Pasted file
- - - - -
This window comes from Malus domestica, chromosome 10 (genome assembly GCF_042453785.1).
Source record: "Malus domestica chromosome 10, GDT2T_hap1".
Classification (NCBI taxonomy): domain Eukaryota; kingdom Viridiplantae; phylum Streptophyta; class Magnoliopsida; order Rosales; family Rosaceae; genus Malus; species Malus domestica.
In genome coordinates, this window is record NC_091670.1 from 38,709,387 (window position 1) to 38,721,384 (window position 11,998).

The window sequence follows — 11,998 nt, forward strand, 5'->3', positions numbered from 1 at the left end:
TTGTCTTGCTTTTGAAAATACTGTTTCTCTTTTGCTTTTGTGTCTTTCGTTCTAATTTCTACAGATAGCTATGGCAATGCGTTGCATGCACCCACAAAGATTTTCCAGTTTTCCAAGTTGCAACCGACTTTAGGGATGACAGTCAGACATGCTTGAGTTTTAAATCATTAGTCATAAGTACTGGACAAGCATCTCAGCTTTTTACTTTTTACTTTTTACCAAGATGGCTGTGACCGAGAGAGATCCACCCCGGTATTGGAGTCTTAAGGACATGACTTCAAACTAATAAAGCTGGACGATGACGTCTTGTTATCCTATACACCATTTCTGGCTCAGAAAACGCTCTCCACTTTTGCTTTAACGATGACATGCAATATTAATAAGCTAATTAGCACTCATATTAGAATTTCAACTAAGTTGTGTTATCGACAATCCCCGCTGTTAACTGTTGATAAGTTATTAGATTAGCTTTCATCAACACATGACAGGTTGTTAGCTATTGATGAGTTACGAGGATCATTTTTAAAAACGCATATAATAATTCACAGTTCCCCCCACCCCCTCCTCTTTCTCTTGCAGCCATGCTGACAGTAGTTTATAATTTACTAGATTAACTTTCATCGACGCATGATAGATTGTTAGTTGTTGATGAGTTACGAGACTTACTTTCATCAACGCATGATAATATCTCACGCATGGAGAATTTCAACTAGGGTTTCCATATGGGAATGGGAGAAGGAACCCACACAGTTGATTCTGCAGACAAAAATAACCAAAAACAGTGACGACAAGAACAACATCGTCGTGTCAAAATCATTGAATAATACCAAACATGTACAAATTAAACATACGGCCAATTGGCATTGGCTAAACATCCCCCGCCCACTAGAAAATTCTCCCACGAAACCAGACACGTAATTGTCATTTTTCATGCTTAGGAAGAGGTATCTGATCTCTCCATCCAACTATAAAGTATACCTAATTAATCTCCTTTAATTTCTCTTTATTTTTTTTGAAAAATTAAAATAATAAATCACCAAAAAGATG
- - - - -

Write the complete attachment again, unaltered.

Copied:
This window comes from Malus domestica, chromosome 10 (genome assembly GCF_042453785.1).
Source record: "Malus domestica chromosome 10, GDT2T_hap1".
Classification (NCBI taxonomy): domain Eukaryota; kingdom Viridiplantae; phylum Streptophyta; class Magnoliopsida; order Rosales; family Rosaceae; genus Malus; species Malus domestica.
In genome coordinates, this window is record NC_091670.1 from 38,709,387 (window position 1) to 38,721,384 (window position 11,998).

The window sequence follows — 11,998 nt, forward strand, 5'->3', positions numbered from 1 at the left end:
TTGTCTTGCTTTTGAAAATACTGTTTCTCTTTTGCTTTTGTGTCTTTCGTTCTAATTTCTACAGATAGCTATGGCAATGCGTTGCATGCACCCACAAAGATTTTCCAGTTTTCCAAGTTGCAACCGACTTTAGGGATGACAGTCAGACATGCTTGAGTTTTAAATCATTAGTCATAAGTACTGGACAAGCATCTCAGCTTTTTACTTTTTACTTTTTACCAAGATGGCTGTGACCGAGAGAGATCCACCCCGGTATTGGAGTCTTAAGGACATGACTTCAAACTAATAAAGCTGGACGATGACGTCTTGTTATCCTATACACCATTTCTGGCTCAGAAAACGCTCTCCACTTTTGCTTTAACGATGACATGCAATATTAATAAGCTAATTAGCACTCATATTAGAATTTCAACTAAGTTGTGTTATCGACAATCCCCGCTGTTAACTGTTGATAAGTTATTAGATTAGCTTTCATCAACACATGACAGGTTGTTAGCTATTGATGAGTTACGAGGATCATTTTTAAAAACGCATATAATAATTCACAGTTCCCCCCACCCCCTCCTCTTTCTCTTGCAGCCATGCTGACAGTAGTTTATAATTTACTAGATTAACTTTCATCGACGCATGATAGATTGTTAGTTGTTGATGAGTTACGAGACTTACTTTCATCAACGCATGATAATATCTCACGCATGGAGAATTTCAACTAGGGTTTCCATATGGGAATGGGAGAAGGAACCCACACAGTTGATTCTGCAGACAAAAATAACCAAAAACAGTGACGACAAGAACAACATCGTCGTGTCAAAATCATTGAATAATACCAAACATGTACAAATTAAACATACGGCCAATTGGCATTGGCTAAACATCCCCCGCCCACTAGAAAATTCTCCCACGAAACCAGACACGTAATTGTCATTTTTCATGCTTAGGAAGAGGTATCTGATCTCTCCATCCAACTATAAAGTATACCTAATTAATCTCCTTTAATTTCTCTTTATTTTTTTTGAAAAATTAAAATAATAAATCACCAAAAAGATG